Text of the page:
Archive for February, 2014


Russian “Gay Propaganda” Law under Fire (Again) after a Newspaper Editor Fined

A Russian court fined Alexander Suturin, a news editor for the Molodoi Dalnevostochnik, a weekly-published newspaper in Khabarovsk, Russia, 50,000 rubles (1421.70 USD) for violating a Russian law which bans “gay propaganda” among minors. The court found Suturin guilty because he published a story about a Russian teacher, Alexander Yermoshkin, who claimed he was fired from his teaching position at Khabarovsk’s School Number 32 because of his sexual orientation. Suturin said he would appeal the ruling.

Russia’s new prohibition against “gay propaganda” that could be accessible to minors took effect last summer. Russian President Vladimir Putin assured the public that the new “gay propaganda” law would not affect the LGBT (Lesbian, Gay, Bisexual, and Transgender) community’s job prospects, saying “the rights of people with nontraditional orientation are infringed upon neither in terms of profession nor salary level.” Putin said that the law is about protecting children, not banning homosexuality. The “gay propaganda” law applies to individuals as well as the media; if anyone, protestor or editor, disseminates information which Russian authorities consider to be “pro-gay propaganda,” they’ll be submit to the fine. Russia’s highest court held that the “gay propaganda” law is constitutional because it applies equally to heterosexuals and homosexuals, stating that the state had an interest in protecting motherhood, childhood, and family. This content-based restriction on speech would likely be unconstitutional in the United States under the First Amendment of the Constitution.

Russia’s “gay propaganda” law has drawn criticism from the international community, fueling the proponents calling for a boycott of the winter Olympics to be held in Sochi, Russia, due to start on Friday, February 7, 2014.

Colorado Bill Would Strengthen State Media Shield Law

In response to pressure applied to Jana Winter, a New York-based Fox News reporter, to divulge her source regarding information about the 2012 Aurora, Colorado theater shootings, Colorado state senator Bernie Herpin has authored a bill which would strengthen Colorado’s media shield law.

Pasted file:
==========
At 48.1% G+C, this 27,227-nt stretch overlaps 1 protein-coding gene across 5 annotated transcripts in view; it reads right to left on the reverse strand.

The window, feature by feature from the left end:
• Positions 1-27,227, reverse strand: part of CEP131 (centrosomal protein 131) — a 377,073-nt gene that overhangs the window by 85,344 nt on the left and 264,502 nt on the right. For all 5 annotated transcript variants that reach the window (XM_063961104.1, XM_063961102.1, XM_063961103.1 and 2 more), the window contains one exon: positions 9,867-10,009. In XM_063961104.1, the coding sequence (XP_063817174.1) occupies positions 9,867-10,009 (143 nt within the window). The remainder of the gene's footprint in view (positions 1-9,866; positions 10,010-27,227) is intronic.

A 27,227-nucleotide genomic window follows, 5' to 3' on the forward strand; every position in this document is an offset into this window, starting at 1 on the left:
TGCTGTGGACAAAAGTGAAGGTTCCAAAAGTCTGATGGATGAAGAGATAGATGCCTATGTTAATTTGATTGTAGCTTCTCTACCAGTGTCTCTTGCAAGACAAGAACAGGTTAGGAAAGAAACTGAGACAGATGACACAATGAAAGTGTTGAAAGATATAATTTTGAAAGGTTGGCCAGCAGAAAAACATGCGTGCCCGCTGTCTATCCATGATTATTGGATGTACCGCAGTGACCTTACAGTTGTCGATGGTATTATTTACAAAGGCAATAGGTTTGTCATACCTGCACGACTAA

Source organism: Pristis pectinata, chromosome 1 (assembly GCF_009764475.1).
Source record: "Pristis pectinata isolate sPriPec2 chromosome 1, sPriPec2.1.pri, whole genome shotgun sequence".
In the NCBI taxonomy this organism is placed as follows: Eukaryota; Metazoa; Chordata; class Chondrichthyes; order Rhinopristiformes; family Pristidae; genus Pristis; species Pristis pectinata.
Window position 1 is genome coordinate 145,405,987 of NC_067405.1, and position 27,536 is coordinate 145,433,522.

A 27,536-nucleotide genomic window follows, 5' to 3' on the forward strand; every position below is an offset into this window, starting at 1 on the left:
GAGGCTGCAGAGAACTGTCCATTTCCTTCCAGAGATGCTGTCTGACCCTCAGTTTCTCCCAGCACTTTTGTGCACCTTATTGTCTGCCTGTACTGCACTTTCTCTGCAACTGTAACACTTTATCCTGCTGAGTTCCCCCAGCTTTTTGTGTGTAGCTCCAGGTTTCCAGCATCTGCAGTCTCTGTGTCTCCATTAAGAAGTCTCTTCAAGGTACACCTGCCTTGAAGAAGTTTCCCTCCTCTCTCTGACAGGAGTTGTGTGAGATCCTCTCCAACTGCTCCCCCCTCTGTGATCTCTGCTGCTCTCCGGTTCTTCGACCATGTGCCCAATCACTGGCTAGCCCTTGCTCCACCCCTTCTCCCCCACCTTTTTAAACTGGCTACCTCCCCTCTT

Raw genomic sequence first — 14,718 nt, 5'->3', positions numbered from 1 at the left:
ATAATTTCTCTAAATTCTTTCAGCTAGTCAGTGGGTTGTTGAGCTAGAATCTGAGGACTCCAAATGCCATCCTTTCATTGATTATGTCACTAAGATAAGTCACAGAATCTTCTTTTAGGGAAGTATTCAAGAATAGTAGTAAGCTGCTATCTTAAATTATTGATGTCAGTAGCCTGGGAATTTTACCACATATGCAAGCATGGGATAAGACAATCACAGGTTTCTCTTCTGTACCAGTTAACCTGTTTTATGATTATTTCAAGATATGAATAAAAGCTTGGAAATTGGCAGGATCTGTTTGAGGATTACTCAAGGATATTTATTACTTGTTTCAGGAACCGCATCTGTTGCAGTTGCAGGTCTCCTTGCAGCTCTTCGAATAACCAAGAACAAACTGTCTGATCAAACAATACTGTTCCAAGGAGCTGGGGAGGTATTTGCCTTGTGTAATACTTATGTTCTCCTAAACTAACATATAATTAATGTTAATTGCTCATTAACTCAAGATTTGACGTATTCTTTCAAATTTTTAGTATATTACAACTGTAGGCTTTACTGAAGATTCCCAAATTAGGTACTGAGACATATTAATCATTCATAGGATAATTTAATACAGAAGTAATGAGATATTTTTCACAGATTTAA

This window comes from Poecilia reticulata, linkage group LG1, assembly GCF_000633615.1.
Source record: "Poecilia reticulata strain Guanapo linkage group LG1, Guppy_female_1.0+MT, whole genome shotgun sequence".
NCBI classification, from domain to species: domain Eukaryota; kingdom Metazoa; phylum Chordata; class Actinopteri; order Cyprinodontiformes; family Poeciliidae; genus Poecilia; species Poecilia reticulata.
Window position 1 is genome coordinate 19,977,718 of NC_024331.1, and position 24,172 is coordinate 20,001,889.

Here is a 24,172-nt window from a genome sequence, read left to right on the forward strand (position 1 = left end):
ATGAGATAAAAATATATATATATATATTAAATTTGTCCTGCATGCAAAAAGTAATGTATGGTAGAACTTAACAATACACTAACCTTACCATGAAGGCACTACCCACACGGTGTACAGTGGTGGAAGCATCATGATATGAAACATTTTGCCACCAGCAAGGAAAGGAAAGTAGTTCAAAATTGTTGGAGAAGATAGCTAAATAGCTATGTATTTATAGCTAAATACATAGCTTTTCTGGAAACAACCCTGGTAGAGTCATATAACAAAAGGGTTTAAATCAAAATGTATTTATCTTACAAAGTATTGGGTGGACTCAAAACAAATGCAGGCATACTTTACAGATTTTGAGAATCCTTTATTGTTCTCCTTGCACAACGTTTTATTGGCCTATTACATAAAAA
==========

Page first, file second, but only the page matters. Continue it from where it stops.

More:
Jana Winter learned of a notebook the Aurora gunman, James Holmes, sent to his psychiatrist before the shooting took place in July 2012.  Winter discussed the notebook in an article originally published on July 25, 2012.  James Holmes’ attorneys requested a Colorado District Court to compel Winter to travel to Colorado to testify who provided her with the information about the notebook.  Further, since Winter worked and lived in New York, Holmes’ attorneys instituted the proper proceedings in New York, seeking a subpoena be issued compelling Winter to testify.  Ultimately a New York Court of Appeal denied Holmes’ request, relying on New York’s media shield law, which is considered one of the strongest in the nation.

Under the current Colorado media shield law, Winter could be compelled to divulge her confidential sources or be held in contempt and face jail time if she refused.  Sen. Herpin’s bill would not only raise the burden of proof from ‘a preponderance of the evidence’ to the ‘clear and convening’ standard; it also creates a requirement that the party requesting the subpoena show the following four elements:

(1)   “the newsperson did not obtain the information in confidence;”

(2)   “the news information is highly material and relevant to a substantial issue involved in the proceeding;”

(3)   “the news information is critical or necessary to the maintenance of a party’s claim, defense, or proof of an issue material thereto; and”

(4)   “the news information is not obtainable from any alternative source.”

Sen. Herpin’s proposal would make it much more difficult to compel reporters to reveal their sources.  The Colorado Legislature’s Senate Judiciary Committee originally heard the bill on January 15, 2014, but lawmakers, wanting more time to debate the bill, delayed a vote.  During the hearing, Sen. Herpin read a statement by Winter, who wrote, “[n]o journalist should have to go through what I did, simply for doing his or her job and working to protect the public’s right to know.”

On January 27, 2014, Sen. Herpin’s bill was debated again by the Judiciary Committee and ultimately brought to a vote.  The majority of the lawmakers on the Judiciary Committee voted against the proposal, thus killing the bill.  Sen. Herpin said that he was disappointed following the vote, stating, “I think that freedom of the press acting as watchdogs of government is very important.”




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